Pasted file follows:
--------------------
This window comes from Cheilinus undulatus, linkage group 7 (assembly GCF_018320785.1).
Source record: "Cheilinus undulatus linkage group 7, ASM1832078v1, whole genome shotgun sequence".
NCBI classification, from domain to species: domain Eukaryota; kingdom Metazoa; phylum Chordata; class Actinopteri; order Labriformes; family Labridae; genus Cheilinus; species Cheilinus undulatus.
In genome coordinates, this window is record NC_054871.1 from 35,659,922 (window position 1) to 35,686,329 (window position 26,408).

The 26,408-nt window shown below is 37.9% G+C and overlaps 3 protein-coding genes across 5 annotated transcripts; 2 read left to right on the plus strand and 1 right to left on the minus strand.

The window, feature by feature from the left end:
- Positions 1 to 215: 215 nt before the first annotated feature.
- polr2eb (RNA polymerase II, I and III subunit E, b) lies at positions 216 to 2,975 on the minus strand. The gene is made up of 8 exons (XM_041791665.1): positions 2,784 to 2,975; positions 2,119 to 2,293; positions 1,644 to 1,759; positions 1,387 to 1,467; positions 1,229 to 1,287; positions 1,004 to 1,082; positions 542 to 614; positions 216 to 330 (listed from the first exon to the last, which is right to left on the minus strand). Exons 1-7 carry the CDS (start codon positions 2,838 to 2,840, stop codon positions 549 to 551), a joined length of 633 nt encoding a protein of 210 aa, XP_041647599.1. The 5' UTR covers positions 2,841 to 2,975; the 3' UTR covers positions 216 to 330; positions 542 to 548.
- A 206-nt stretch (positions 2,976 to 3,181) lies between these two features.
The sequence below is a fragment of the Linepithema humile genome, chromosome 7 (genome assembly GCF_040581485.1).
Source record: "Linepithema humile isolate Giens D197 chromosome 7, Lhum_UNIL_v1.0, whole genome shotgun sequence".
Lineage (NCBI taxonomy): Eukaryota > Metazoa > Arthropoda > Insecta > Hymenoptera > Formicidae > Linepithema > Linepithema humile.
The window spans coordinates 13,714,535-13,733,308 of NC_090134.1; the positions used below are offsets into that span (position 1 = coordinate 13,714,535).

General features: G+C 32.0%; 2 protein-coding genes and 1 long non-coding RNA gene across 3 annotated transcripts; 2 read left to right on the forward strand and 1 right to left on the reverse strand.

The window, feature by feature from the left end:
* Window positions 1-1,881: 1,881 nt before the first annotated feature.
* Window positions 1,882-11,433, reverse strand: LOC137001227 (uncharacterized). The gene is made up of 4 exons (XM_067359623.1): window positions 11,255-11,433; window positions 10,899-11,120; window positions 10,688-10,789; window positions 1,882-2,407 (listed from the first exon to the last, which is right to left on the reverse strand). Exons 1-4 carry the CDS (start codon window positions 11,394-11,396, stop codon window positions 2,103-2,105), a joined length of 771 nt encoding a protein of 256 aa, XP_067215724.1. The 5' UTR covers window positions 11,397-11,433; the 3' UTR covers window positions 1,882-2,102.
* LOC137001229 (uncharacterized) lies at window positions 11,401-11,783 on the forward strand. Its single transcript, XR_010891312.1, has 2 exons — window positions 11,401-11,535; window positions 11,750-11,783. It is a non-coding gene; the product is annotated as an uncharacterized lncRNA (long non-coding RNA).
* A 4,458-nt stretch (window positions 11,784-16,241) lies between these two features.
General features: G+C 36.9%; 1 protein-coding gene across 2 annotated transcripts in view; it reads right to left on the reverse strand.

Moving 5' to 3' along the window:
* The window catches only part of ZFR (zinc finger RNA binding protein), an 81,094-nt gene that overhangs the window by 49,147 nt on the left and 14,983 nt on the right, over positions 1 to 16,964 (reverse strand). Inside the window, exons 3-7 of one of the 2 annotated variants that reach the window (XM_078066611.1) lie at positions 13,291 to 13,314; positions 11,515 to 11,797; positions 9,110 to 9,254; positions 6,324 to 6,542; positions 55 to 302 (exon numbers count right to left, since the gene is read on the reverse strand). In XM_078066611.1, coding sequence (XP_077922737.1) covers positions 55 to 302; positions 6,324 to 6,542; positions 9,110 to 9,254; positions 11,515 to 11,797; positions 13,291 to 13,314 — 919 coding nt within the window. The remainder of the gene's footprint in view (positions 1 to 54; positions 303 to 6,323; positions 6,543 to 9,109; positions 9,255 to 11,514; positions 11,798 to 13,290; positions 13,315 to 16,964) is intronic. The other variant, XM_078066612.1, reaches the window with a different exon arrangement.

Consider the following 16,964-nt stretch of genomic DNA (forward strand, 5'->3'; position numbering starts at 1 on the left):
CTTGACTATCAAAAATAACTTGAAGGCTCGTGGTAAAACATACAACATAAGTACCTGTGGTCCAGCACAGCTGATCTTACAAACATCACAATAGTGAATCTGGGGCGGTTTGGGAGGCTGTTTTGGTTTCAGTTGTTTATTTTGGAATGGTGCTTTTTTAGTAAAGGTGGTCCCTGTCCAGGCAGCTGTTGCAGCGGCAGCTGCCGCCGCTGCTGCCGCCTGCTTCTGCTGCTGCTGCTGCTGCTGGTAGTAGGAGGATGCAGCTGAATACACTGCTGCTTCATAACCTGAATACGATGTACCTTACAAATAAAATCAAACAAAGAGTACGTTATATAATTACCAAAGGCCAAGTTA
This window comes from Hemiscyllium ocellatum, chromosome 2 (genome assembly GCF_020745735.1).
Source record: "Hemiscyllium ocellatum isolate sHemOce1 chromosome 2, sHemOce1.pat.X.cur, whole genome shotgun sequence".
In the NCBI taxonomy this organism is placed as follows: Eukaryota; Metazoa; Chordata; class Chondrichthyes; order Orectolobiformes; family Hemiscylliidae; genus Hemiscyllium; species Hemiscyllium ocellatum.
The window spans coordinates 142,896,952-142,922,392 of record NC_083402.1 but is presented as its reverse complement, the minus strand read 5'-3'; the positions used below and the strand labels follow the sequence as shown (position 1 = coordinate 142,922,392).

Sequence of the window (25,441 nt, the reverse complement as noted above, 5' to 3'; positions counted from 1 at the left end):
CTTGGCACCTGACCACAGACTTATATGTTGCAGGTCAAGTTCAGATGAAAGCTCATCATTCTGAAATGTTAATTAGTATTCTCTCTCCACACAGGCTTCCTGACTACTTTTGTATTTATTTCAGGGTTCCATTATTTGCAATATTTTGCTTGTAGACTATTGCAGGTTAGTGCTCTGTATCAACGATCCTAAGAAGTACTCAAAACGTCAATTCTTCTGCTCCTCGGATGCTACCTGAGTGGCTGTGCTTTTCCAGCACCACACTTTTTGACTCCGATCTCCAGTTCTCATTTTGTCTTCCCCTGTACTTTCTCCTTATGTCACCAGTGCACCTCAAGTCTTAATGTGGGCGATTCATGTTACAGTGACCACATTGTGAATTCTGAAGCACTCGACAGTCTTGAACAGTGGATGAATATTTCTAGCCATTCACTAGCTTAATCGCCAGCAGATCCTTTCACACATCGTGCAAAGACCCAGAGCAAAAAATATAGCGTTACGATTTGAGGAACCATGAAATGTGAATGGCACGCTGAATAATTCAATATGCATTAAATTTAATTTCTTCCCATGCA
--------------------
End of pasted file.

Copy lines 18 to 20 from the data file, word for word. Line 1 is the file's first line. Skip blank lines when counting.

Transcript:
* LOC137001229 (uncharacterized) lies at window positions 11,401-11,783 on the forward strand. Its single transcript, XR_010891312.1, has 2 exons — window positions 11,401-11,535; window positions 11,750-11,783. It is a non-coding gene; the product is annotated as an uncharacterized lncRNA (long non-coding RNA).
* A 4,458-nt stretch (window positions 11,784-16,241) lies between these two features.
General features: G+C 36.9%; 1 protein-coding gene across 2 annotated transcripts in view; it reads right to left on the reverse strand.